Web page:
Published during: March 2013

No Trinity, No Dice

The following paper was prepared for Dr. Steven McKinion’s Hermeneutics class, with the constraint that it be between 600 and 625 words.1

John 5

The meaning of the text

Everything Jesus did emphasized that he was one with the Father. John demonstrates this in three distinct arcs throughout the chapter. First, to the Jews’ criticism of his healing on the Sabbath, Jesus simply answered, "My Father is working until now, and I am working" (verse 17). Second, Jesus elaborates on the claim established at the end of the first section (vv. 19–31). He draws this out so far as to emphasize that attributes that only belong to God are his as well: the power to raise the dead and the authority to judge them. Third, Jesus claims the Father’s validation of his ministry through both miracles and Scripture (vv. 32–47). Read on, intrepid explorer →

In Your Face, Satan!

The following paper was prepared for Dr. Steven McKinion’s Hermeneutics class, with the constraint that it be between 600 and 625 words.

Matthew 4:1–11

The Meaning of the Text

Jesus faced trials no less profound—indeed, many of them more profound—than any that we encounter, and he overcame them all. Beyond the ordinary trials of a life in ministry, he resisted temptations specific to his position as the God-man and new representative head of humanity. In the selfsame ways that Adam and Israel had failed when tempted, Jesus triumphed. The tempter who seduced Adam and Eve; who caused David, King of Israel, to stumble and bring ruin on God’s people; and who so often and skillfully led Israel after other gods could not turn Jesus from his divine mission. Jesus is indeed the Son of God. Read on, intrepid explorer →

Wicked Prophet, Righteous Heathens

The following paper was prepared for Dr. Steven McKinion’s Hermeneutics class, with the constraint that it be between 600 and 625 words.

Jonah 4

The meaning of the text

Jonah spends the chapter in self-inflicted misery: he hates that Yahweh relented from the promised disaster against Nineveh. He never repents; even after Yahweh provides him an illustration with a pitiable plant, Jonah holds onto his anger rather than praise God for his goodness. This refusal is all the more striking in light of Jonah’s clear knowledge of the character of Yahweh—knowledge that seems to have driven all his actions throughout the book, as he explains in verse 2: he knew that God would forgive and relent, and wanted no part of it.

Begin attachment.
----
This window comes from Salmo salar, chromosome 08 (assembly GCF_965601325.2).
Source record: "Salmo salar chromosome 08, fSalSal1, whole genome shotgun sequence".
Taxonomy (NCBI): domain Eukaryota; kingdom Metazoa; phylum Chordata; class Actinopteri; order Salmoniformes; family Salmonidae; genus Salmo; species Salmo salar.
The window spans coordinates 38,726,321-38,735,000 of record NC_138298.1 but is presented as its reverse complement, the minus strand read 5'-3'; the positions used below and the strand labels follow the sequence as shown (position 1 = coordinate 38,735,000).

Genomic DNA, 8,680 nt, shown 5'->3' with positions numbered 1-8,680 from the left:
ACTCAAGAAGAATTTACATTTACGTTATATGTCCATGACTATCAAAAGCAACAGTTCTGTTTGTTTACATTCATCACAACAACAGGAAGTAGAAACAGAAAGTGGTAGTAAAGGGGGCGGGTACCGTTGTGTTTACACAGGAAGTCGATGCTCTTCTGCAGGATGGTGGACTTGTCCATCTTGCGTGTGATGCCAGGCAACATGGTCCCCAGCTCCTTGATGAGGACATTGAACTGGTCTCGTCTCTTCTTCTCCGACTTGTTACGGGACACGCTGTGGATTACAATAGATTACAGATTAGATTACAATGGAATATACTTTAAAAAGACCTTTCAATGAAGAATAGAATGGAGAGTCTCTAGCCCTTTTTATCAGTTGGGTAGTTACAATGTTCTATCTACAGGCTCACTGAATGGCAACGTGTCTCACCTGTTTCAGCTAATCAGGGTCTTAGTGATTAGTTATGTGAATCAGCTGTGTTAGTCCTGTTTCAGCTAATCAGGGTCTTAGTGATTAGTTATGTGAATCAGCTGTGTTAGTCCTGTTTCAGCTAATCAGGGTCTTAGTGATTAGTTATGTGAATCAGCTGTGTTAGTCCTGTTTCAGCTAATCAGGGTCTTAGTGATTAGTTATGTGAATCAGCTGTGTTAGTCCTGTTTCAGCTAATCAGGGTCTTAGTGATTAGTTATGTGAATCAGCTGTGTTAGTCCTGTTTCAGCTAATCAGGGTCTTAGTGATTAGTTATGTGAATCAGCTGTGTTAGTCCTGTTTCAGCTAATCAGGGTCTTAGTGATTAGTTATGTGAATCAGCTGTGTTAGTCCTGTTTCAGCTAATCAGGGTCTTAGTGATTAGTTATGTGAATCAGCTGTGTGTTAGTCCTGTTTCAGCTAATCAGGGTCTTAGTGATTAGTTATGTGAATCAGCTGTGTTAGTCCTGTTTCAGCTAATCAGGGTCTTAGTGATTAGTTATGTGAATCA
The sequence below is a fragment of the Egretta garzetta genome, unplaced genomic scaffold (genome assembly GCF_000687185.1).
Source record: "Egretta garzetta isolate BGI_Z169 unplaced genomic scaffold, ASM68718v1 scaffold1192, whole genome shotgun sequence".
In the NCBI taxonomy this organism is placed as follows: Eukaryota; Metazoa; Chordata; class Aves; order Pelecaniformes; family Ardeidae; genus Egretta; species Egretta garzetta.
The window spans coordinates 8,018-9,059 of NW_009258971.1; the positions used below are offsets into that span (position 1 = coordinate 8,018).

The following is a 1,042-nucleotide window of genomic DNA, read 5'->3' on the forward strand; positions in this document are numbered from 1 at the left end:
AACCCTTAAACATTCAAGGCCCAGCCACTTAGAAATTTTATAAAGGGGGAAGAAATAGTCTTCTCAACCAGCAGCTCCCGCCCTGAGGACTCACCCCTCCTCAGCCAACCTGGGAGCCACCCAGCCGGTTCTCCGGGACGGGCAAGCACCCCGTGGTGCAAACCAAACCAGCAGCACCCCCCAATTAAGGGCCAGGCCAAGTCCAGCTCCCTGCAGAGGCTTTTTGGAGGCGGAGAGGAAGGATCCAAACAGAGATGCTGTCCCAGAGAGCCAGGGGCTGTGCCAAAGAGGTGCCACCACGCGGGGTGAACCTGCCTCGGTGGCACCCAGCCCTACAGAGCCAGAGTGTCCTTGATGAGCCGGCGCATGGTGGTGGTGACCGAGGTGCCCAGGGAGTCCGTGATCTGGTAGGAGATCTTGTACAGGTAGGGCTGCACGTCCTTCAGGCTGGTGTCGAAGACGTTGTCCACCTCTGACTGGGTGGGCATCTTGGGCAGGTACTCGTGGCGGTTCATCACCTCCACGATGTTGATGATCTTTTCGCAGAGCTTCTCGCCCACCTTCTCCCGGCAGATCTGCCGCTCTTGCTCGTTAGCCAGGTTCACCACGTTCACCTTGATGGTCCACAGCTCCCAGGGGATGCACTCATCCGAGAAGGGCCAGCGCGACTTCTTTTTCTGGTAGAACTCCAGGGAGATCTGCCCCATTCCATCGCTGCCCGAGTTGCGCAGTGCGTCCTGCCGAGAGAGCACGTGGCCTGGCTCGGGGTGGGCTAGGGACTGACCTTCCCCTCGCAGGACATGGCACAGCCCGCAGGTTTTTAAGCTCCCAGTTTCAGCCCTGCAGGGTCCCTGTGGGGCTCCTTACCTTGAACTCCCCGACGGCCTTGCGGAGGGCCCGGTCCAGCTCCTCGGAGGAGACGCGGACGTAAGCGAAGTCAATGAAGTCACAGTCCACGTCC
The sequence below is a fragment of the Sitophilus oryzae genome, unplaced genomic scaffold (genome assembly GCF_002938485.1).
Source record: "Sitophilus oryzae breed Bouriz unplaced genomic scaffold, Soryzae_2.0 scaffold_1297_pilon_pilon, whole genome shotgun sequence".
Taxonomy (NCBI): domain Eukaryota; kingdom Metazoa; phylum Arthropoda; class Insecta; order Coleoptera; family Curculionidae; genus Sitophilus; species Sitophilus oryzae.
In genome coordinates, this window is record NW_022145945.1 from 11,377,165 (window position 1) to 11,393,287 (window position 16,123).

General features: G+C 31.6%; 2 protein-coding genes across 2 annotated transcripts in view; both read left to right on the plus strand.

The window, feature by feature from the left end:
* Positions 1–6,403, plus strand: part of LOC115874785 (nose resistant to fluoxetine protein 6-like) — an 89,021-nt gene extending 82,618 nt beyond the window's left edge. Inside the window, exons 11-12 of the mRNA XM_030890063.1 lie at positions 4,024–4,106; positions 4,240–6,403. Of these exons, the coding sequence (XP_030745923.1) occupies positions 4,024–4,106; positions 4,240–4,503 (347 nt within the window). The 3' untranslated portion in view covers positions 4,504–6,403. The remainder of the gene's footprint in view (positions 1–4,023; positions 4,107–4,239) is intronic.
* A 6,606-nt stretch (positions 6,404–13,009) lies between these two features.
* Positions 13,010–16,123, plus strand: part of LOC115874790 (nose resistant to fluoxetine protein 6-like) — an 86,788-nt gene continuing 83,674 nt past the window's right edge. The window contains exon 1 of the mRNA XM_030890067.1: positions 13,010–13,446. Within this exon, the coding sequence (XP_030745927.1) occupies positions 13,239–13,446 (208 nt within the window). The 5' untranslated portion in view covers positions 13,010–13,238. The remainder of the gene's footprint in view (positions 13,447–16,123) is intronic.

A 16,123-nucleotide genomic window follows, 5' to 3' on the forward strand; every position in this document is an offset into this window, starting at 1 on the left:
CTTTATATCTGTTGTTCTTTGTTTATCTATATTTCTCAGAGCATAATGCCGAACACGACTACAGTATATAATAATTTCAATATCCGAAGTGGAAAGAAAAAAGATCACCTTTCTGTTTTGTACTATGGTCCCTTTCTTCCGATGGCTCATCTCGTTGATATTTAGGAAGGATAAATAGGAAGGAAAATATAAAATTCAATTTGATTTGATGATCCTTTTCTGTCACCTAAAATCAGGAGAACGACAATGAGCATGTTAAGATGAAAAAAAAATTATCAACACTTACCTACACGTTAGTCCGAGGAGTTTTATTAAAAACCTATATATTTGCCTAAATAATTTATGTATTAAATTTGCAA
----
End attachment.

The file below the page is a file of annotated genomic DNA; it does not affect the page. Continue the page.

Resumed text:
Righteousness is not a matter of being an Israelite or even a prophet, but in repenting and obeying Yahweh. Read on, intrepid explorer →

In light of the Christian confession of God as creator, redeemer, and sanctifier, we may say that God is the one who communicates himself—Father, Son, and Spirit—to others. God’s self-communicative activity results in creation, Christ, and church. The triune God is communicative agent (Father/author), action (Word/text), and result (Spirit/power of reception). I propose that we take God’s trinitarian self-communication as the paradigm of what is involved in all true communication.

—Kevin J. Vanhoozer, Is There a Meaning in This Text?

Nine Pointers on Being a Seminary Student at a Great Commission Seminary

The following notes were taken during Dr. Brush Ashford’s chapel lecture on March 5, 2013 — a lecture which served as something of a statement of vision for Dr. Ashford’s tenure as Provost at Southeastern Baptist Theological Seminary. I found the remarks challenging and insightful, and believe they should be broadly helpful to seminarians and collegians at a variety of institutions (even those that are liberal or secular), and many of them to the general public. Enjoy!

  1. Treat Scripture as the primary source and the supreme norm of all your studies. (2 Timothy 3:16–17) Read on, intrepid explorer →

Understanding for postmoderns is always contextual, never universal. Postmodernity does not mean the end of all authority, however, only of universal norms; local norms remain in force. Interpretation is always “from below,” shaped by the reader’s contextually conditioned context and regulated by the authority of community-based norms. Hence, if interpretation is indeed a form of power reading, it remains to be seen whose power it is and whether its force is liberating. For while truth has been described as a force that sets one free (John 8:32), postmoderns see truth as a rhetorical device used by the strong to justify their power over the weak. This leads us to a crucial problem for the postmodern critic: To what do we appeal when the context rather than the text is the oppressor? …

If the community’s interest and experience—the present context—provide the framework for interpreting Scripture, what happens when the framework itself is corrupt? To assign priority to the reader’s context and interest is to immunize one’s interpretive community from the very possibility of criticism by the text. Reading the text on these terms is like projecting one’s image onto the mirror of the text, a hermeneutic strategy that sentences the interpretive community to stare at its own reflection. Such a narcissistic hermeneutics stands little chance of expanding one’s self-knowledge, or for that matter, of achieving genuine liberation.

—Kevin J. Vanhoozer, Is There a Meaning in This Text?